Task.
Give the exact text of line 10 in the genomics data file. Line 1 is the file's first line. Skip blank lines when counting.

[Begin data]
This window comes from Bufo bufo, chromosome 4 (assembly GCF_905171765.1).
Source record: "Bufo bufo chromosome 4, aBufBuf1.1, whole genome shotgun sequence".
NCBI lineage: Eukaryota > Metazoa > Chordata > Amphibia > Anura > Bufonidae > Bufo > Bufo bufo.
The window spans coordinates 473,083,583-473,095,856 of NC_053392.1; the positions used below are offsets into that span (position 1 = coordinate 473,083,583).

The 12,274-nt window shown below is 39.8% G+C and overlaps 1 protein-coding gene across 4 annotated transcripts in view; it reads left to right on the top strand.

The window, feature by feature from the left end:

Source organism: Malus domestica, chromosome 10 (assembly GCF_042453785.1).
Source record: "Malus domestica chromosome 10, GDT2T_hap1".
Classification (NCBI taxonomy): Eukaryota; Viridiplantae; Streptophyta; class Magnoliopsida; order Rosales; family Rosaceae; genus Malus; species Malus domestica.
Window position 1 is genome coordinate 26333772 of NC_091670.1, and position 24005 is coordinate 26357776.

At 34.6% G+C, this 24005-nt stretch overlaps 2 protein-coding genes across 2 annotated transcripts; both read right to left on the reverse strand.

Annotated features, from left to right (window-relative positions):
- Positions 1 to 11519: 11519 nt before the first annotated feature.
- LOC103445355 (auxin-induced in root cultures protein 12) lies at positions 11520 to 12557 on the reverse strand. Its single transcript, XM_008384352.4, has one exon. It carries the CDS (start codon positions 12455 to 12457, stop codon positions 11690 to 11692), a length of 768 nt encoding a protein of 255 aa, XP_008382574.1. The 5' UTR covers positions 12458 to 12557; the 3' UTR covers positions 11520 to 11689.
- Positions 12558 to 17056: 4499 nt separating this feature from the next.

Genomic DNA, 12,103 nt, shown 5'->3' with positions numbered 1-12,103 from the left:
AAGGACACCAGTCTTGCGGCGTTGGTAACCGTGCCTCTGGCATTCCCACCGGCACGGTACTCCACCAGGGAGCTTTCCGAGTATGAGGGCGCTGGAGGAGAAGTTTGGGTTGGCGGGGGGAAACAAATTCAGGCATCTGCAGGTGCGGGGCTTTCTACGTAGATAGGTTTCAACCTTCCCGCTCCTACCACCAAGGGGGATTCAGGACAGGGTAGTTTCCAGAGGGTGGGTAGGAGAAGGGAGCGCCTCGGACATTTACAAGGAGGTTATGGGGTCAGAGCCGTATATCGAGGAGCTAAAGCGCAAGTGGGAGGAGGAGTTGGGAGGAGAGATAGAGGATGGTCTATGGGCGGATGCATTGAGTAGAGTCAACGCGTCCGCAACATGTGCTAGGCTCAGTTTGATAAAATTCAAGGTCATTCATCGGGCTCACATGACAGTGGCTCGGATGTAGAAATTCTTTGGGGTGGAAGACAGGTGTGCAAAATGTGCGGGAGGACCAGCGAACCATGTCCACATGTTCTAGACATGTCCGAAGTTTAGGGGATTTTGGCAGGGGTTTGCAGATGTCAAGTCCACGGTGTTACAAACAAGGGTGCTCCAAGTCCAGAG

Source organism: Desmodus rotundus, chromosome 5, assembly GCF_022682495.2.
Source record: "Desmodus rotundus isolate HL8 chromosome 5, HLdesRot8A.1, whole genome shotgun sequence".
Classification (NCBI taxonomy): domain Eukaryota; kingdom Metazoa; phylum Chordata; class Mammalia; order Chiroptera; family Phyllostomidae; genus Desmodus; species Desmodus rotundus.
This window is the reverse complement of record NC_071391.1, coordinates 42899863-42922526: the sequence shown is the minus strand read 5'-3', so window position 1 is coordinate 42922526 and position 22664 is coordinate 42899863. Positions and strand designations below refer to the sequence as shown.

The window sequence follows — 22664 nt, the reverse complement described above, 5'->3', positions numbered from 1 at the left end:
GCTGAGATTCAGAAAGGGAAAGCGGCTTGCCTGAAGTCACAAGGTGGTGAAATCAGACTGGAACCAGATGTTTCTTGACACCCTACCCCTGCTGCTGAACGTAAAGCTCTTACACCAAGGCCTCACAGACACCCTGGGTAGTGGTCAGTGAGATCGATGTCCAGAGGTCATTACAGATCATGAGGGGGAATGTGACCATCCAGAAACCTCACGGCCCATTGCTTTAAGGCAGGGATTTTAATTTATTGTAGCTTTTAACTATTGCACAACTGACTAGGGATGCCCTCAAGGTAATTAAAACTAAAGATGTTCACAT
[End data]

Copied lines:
Window position 1 is genome coordinate 26333772 of NC_091670.1, and position 24005 is coordinate 26357776.